Booking with Easyjet usually gets you two things, a cheap flight and a bumpy ride. For the price, it's well worth a little high flying stress as the plane shifts and jolts and drops - in fact it adds an element of roller-coaster excitement. Apparantly it was too much for some poor person on our outbound flight. The plane hurried an emergency landing into Madrid airport so they could be taken away by the awaiting paramedics.
We made a few errors, and a few good decisions. Our first good decision was the three-day transit passes we bought for nine Euros each. The passes got us on subways, trains and busses for the entire stay.
My first error was booking a cheap hotel through Easyjet hotels. The Travelodge might have been the lowest cost, however it was nowhere near the airport or the downtown. It took us an hour to get from the airport to our hotel, and forty minutes from the centre of Madrid. As a result of our obscure location, we spent an extra sixty Euros in taxis. Twenty the first night trying to find the hotel from a nearby trainstation. The second night, we missed the last train by a few minutes and ended up wasting two hours searching for an alternate route. In the end, we coughed up forty Euros for a taxi. Point being, do some research and be willing to pay an extra twenty euros per night if it means a more convenient location.
My other mistake was the Sunday shopping conundrum. Living in Morocco, a big reason for going to Spain is to get things that are either not available, or very expensive here. We spent most of Saturday doing the tourist bit, giving ourselves only an hour before 10pm closing to do our shopping between Carrefour and Decathlon. On Sunday, Spanish shops and supermarkets shut down completely - which meant the little things I wanted to hunt for - a camping stove, climbing equipment, and a few other knickknacks were left for another day.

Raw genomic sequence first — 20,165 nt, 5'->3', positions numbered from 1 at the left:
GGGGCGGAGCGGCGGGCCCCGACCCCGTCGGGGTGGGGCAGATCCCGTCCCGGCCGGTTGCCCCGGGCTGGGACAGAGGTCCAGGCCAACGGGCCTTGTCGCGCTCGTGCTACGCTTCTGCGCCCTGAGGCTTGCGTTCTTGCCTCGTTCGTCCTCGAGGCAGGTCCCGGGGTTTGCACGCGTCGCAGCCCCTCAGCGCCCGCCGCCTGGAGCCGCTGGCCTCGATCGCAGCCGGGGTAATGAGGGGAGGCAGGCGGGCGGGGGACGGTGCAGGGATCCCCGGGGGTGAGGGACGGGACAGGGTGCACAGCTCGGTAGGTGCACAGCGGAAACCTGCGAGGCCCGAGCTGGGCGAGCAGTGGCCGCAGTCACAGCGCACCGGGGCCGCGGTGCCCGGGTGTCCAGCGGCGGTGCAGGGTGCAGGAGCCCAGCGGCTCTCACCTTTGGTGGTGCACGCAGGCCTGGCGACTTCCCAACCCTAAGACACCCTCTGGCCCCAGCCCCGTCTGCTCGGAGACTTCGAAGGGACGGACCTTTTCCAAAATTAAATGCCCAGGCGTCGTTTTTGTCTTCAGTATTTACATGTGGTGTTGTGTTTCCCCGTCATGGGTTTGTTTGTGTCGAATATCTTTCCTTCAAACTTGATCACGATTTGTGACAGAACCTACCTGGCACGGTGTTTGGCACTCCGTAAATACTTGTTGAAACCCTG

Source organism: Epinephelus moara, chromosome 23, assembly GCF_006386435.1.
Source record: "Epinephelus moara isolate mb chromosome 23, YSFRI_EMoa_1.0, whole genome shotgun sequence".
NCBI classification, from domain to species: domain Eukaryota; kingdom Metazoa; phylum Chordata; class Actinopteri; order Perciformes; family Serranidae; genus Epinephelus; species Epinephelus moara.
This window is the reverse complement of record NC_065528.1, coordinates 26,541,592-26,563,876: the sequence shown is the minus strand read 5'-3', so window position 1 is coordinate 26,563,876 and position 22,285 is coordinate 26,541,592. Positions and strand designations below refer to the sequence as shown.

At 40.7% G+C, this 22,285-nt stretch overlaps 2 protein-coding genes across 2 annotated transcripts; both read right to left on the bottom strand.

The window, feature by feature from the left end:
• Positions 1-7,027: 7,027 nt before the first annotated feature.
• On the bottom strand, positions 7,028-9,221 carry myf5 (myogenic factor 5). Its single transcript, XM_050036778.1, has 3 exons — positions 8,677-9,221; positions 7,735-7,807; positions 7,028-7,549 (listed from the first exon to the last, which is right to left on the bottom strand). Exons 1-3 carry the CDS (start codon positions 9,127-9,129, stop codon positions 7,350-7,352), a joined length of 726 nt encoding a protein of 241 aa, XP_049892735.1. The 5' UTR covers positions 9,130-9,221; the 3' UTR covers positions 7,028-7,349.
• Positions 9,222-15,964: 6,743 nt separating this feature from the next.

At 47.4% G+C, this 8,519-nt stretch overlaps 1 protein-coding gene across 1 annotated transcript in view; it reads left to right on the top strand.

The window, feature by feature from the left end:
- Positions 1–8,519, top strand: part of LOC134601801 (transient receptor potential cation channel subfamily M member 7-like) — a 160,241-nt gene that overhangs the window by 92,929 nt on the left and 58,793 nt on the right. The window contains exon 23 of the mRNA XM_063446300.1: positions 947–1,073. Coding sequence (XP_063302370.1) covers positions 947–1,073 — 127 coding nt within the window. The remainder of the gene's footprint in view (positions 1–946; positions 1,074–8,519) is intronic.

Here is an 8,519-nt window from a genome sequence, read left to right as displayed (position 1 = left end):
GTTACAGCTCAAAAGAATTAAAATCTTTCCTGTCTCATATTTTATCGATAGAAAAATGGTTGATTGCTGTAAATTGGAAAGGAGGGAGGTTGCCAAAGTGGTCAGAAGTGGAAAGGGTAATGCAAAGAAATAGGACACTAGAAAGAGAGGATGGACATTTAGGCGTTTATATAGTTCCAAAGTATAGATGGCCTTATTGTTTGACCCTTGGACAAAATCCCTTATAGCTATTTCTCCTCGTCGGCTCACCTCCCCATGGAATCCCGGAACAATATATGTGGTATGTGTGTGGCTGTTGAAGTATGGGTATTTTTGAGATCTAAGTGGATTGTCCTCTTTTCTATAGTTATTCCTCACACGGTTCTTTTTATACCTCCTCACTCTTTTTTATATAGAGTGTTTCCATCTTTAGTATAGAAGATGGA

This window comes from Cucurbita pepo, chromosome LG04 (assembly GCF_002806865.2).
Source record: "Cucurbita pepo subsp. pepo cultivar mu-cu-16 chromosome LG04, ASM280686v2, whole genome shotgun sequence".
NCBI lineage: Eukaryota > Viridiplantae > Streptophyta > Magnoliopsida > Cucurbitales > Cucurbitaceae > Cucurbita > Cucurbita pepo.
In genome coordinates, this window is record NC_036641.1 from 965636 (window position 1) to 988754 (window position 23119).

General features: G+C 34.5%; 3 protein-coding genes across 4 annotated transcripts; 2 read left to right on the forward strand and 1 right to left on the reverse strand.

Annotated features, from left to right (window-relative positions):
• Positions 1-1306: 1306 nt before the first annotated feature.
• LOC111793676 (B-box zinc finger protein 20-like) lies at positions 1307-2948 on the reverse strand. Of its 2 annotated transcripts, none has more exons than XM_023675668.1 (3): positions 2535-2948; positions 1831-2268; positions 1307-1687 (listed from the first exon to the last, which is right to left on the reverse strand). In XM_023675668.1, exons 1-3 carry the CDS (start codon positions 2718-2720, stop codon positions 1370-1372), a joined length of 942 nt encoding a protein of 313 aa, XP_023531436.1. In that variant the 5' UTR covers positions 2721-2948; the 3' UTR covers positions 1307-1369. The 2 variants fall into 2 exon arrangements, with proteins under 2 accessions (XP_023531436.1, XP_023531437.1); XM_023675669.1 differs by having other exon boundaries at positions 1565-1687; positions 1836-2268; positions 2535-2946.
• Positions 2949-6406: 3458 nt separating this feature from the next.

It was predominately a tourism weekend, with a trek around the historic quarter of Madrid and lunches in big Spanish Plazas. We took a tour through the massive rooms of Madrid's Palacio Real (Royal Palace.) It's most amazing feature being its sheer size - 2800 rooms, of which the tour shows around fifty.
Spanish stereotypes: Blah food. In my opinion, Spain has the most below average food in Europe. The Spanish Paella Siham and I ordered was oily and filled with thin crab legs, shrimp hairs and other not-so-delectable bits. A tuna sandwich Siham ordered on our last night was dripping with oil, as though they didn't bother draining the oil out of the tin before spreading it on the bread.
More Stereotypes - People making out in public came as a bit of a surprise, especially coming from Morocco. The two gay lovers in McDonalds had to take the prize for the biggest double-take moment - are they really doing that?
I don't know if this counts as a Spanish stereotype; it may just be the latest thing on the fashion front. Girls with big guts and low-cut shirts. Maybe some Spanish men find a fat drooping belly on a girl attractive. If not, with all the different Latin and African cultures emerging in Spain, I'm sure there must be some culture who supports the big-burgeoning-belly fashion.
My previous trips to Madrid were as a single guy. With a baby in tow, Siham and I missed out on the Madrid nightlife. There were also many an Irish pub that made me sigh nostagically in passing.
"Siham, can you wait outside while I..."
Live and learn. Next time, I'll book a more convenient central hotel. I'll still buy the transit pass, and we'll dedicate all Saturday evening to do shopping and Sunday to tourism. If I'm lucky, I may even get a chance to sneak out to the Irish pub for a pint.
The flight back was even more turbulent than the flight there. Fortunately, no emergency landings or parmedics were required.
I heard a rumour Easyjet might start transatlantic flights? Seventy Euros instead of seven hundred sounds good to me, even if I have to pack my own meals, and barfbag.